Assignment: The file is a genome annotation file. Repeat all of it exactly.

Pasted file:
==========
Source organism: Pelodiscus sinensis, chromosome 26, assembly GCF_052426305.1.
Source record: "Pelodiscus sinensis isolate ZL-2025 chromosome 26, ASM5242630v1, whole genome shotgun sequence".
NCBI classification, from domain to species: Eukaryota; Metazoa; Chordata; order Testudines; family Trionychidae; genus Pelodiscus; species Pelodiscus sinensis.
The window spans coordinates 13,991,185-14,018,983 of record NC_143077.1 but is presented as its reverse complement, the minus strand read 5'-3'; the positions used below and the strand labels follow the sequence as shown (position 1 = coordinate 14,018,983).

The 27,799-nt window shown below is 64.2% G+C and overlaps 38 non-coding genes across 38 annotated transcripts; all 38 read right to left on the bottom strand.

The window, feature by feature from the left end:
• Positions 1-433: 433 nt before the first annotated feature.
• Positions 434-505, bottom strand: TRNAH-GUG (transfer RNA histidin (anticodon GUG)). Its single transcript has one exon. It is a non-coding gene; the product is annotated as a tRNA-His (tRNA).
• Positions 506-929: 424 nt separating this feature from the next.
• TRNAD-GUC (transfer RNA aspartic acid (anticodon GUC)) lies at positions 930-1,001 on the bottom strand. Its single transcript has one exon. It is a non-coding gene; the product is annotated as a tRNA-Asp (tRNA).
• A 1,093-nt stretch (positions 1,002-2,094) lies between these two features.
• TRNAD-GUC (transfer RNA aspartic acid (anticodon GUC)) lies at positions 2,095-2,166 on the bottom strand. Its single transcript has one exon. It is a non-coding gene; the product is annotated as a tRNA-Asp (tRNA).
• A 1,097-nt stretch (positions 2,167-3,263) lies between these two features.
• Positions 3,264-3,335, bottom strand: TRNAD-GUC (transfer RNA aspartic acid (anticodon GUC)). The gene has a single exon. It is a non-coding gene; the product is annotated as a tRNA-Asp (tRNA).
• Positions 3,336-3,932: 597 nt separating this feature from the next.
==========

Source organism: Pelodiscus sinensis, chromosome 26, assembly GCF_052426305.1.
Source record: "Pelodiscus sinensis isolate ZL-2025 chromosome 26, ASM5242630v1, whole genome shotgun sequence".
NCBI classification, from domain to species: Eukaryota; Metazoa; Chordata; order Testudines; family Trionychidae; genus Pelodiscus; species Pelodiscus sinensis.
The window spans coordinates 13,991,185-14,018,983 of record NC_143077.1 but is presented as its reverse complement, the minus strand read 5'-3'; the positions used below and the strand labels follow the sequence as shown (position 1 = coordinate 14,018,983).

The 27,799-nt window shown below is 64.2% G+C and overlaps 38 non-coding genes across 38 annotated transcripts; all 38 read right to left on the bottom strand.

The window, feature by feature from the left end:
• Positions 1-433: 433 nt before the first annotated feature.
• Positions 434-505, bottom strand: TRNAH-GUG (transfer RNA histidin (anticodon GUG)). Its single transcript has one exon. It is a non-coding gene; the product is annotated as a tRNA-His (tRNA).
• Positions 506-929: 424 nt separating this feature from the next.
• TRNAD-GUC (transfer RNA aspartic acid (anticodon GUC)) lies at positions 930-1,001 on the bottom strand. Its single transcript has one exon. It is a non-coding gene; the product is annotated as a tRNA-Asp (tRNA).
• A 1,093-nt stretch (positions 1,002-2,094) lies between these two features.
• TRNAD-GUC (transfer RNA aspartic acid (anticodon GUC)) lies at positions 2,095-2,166 on the bottom strand. Its single transcript has one exon. It is a non-coding gene; the product is annotated as a tRNA-Asp (tRNA).
• A 1,097-nt stretch (positions 2,167-3,263) lies between these two features.
• Positions 3,264-3,335, bottom strand: TRNAD-GUC (transfer RNA aspartic acid (anticodon GUC)). The gene has a single exon. It is a non-coding gene; the product is annotated as a tRNA-Asp (tRNA).
• Positions 3,336-3,932: 597 nt separating this feature from the next.